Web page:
The negotiation was the rest of the session. It was a mixed success (and not in game mechanic terms).

The party went to the warehouse where the meeting was scheduled. They knocked, and one of the freelancers with the raiders answered. The PCs had hired a group of their own. (Freelancer being a warrior class.) Inside, there were several more freelancers, a magician, an adept, and “Maria”.

The PCs entered with their own freelancers and sat down. The conversation went back and forth with everyone. I liked the interactions with the PCs, but the experiment with playing the NPC as if I were playing her as my PC felt bad. It’s too much cognitive load to be in charge of adjudication, scene-framing, and playing character. One of those will suffer when you try to do them all. I have more to say on that later.

Early in the negotiation, Deirdre managed to tease out there might be something wrong with Maria. Something was off about her appearance, and that established a tracker for when the jig was up. There was a lot of back and forth and discussion about what Maria wanted. She was trying to convince the PCs her group needed their help to take down a usurper (“Sona”). The PCs found holes in this story. If taking down “Sona” would let Eric assume his rightful role as the leader, then how could Maria be the boss? What do they get out of it? Etc.

I was particularly pleased to see the players making use of Investigation to tease out and establish new details in the scene. They noticed the other raiders weren’t exactly into it. They were kind of lounging around. The façade eventually fell apart. The final straw was when Deirdre picked up Dingo and chucked him into some shelves. He could have resisted but took the damage. It was just too dumb, and “Maria” lost her composure finally.

As it actually turns out, “Maria” was Sona. Eric wants to take over the raiders and was trying to talk the PCs into taking out Maria, who is (as they understand it) the leader of the raiders. They are worried about her because she can “kill with a pencil”. Not literally like John Wick. She’s the face, but she handles a lot of operations stuff and has made previously problematic parties disappear. (In the absolutely worse case, Lady Emma steps in.)

Sona was going along with Eric’s plan because of a romantic triangle between her, Eric, and Urf. She doesn’t care about Eric (like he thinks she does). Sona wanted to spite both him and Urf. Since everything kind of went bad in the negotiation though, she’s hanging out with the PCs until they go to see the raiders, which they’ve promised to do, but they need to take care of the fire dragon situation first.

Overall, I’m not happy with how the negotiation played out mechanically. There were cool moments, but I don’t think playing the NPC as if it were my character is going to work. That’s fine. That’s why I try things to see how they work. It beats doing a bunch of theorizing only to find out what you have designed is crap. I’m going to focus on polishing up the conflict rules. One issue the players noted is there wasn’t an obvious loss condition to the negotiation (which would make it a a form of complex conflict).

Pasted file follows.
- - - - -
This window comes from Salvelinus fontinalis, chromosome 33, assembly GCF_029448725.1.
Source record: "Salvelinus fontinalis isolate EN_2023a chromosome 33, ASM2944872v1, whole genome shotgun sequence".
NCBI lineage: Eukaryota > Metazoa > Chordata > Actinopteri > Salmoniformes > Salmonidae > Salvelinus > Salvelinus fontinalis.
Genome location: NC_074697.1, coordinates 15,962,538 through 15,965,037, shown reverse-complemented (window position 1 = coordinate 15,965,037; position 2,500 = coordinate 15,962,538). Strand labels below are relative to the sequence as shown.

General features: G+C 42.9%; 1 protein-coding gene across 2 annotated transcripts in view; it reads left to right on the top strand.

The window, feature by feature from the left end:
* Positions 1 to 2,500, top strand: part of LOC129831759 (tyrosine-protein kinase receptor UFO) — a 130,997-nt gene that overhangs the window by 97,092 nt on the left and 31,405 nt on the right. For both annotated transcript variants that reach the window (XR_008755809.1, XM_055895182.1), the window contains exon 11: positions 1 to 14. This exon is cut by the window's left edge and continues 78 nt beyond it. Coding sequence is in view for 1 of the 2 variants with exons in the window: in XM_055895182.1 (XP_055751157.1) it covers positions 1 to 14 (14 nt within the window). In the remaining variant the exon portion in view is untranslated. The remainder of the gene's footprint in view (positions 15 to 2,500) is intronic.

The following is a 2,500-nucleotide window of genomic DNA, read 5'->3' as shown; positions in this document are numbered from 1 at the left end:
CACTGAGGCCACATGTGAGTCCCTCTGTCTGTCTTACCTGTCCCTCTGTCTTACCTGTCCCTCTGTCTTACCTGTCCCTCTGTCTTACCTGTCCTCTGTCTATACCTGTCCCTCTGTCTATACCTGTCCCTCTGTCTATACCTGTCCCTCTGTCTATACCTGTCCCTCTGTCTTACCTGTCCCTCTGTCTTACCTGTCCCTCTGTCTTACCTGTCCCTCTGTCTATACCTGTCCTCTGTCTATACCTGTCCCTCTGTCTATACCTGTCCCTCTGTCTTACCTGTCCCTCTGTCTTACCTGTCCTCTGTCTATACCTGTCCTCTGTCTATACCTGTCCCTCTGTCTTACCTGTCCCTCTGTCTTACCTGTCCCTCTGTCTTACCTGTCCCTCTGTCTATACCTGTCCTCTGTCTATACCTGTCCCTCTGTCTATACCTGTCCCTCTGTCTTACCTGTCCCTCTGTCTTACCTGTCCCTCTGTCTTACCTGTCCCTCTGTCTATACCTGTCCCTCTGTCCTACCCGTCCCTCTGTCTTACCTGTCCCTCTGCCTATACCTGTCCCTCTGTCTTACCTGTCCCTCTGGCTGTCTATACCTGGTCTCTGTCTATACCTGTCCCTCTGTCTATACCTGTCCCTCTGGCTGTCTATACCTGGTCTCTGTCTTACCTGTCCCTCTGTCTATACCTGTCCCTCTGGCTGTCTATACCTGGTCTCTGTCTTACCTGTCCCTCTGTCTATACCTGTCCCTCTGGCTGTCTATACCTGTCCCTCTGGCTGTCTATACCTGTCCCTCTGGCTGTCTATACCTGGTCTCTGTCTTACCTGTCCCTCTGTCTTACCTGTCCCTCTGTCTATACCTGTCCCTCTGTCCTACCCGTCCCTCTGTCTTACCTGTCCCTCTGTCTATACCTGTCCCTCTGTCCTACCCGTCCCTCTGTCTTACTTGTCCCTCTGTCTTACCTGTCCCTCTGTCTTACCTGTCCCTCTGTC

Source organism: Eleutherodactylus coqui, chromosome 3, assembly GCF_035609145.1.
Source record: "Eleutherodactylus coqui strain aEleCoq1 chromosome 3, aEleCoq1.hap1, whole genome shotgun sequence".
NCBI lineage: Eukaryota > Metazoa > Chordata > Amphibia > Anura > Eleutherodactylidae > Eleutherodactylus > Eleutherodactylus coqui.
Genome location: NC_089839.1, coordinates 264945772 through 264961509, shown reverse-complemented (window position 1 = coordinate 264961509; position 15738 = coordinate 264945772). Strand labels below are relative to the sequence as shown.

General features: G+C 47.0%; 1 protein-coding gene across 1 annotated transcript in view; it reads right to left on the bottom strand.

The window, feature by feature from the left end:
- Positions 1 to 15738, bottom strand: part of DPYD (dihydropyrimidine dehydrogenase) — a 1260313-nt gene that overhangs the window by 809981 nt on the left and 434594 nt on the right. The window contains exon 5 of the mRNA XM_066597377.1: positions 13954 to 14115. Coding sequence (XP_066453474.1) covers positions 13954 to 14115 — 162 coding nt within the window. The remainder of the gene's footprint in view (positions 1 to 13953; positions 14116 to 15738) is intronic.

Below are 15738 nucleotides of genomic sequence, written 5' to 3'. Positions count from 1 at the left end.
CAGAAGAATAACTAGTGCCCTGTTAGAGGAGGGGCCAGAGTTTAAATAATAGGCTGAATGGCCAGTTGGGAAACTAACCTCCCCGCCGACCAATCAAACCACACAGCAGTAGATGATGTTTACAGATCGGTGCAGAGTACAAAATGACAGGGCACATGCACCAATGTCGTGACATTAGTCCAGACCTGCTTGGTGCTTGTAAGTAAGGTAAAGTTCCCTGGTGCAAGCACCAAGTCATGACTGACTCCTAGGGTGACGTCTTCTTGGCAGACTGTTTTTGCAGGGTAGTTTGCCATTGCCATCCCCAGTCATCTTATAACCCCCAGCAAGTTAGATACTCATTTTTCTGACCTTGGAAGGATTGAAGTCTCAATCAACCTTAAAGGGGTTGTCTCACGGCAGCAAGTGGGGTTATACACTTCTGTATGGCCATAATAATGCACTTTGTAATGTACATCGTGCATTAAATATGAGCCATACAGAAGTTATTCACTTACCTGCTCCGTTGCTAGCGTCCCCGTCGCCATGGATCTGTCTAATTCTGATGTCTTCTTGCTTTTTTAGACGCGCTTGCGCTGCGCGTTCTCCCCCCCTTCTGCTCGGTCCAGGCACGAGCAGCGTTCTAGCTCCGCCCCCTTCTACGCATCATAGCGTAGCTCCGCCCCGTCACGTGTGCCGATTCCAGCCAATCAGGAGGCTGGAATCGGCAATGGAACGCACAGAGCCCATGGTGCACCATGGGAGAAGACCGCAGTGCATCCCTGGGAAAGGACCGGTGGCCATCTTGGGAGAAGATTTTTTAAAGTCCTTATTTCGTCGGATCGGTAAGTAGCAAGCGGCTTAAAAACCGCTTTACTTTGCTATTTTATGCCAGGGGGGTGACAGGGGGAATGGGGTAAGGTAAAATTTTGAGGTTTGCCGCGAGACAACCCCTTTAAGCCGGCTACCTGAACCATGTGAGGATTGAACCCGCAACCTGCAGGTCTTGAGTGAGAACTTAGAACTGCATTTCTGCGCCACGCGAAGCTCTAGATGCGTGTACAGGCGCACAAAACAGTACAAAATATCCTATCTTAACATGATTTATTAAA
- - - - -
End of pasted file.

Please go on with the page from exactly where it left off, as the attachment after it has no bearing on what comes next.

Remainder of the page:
dragon burninated the PCs’ plans

We had sessions two weeks in a row. Next week is going for three! 🥳

This session picked up from where we were before. The PCs had successfully negotiated with the raiders. They wanted to make it back to their settlement (Cal Maestros) before Firlax (the fire dragon) showed up. He’d been spotted near their settlement, but so far he was keeping his distance. There was some discussion at the start of the session how best to get back. They opted to pay to store their wagon and bought saddlebags for their horses to use to store their rations. I don’t really understand why my players are so paranoid about rations.

The PCs along with Sona left the next morning to head back to Cal Maestros. Because they didn’t have their wagon to slow them down, they were able to get there in half time. It would still take two days, but that was better than three days. While they traveled, Deirdre (the barbarian) worked on her relationship with Sona. She wanted to impress Sona with their accomplishments, which she was doing to get a boost from Sona when they eventually went to talk to the raiders. (Essentially, Sona would be speaking on their behalf for a +1 to the first roll with them.)

The PCs arrived at their settlement the next day, and my dice decided Firlax still would not be arriving. On 2d6+4, he needed an 8. He got a 7. His arrival was going to be possibly an event consequence, but I didn’t roll well enough on that night’s event either. I decided to check the wilderness encounter table to see what kind of hostile fauna I should introduce, and it said dragon. Right. So the guards report in the morning that Firlax had been seen west towards the statue garden (mentioned in posts #84 and #163).

The PCs decide this is an opportunity to meet with Firlax outside of their settlement (meaning it’s less likely to get torched by an angry fire dragon). They set out west in the morning, but no one has a map to it. Deirdre rolls bad on her Survival roll to navigate, so they get lost, waste time, and I roll another encounter. It says dragon again.

At this point, the dragon is spotted, but it’s fair off in the sky going the wrong way. Deirdre decided to flag it down in what she thinks is some friendly (but suitably noticeable) gesture. She gets a mixed success on this Rapport roll. That means she got what she wanted (Firlax’s attention), but I indicated that any escalation tracker would start one higher than normal (meaning closure to an unwantedly explosive outcome). That was the basic parameters of the conflict. The PCs had to talk Firlax into a favorable position. Given his temperament, they were looking at his possibly blowing up and blowing them up.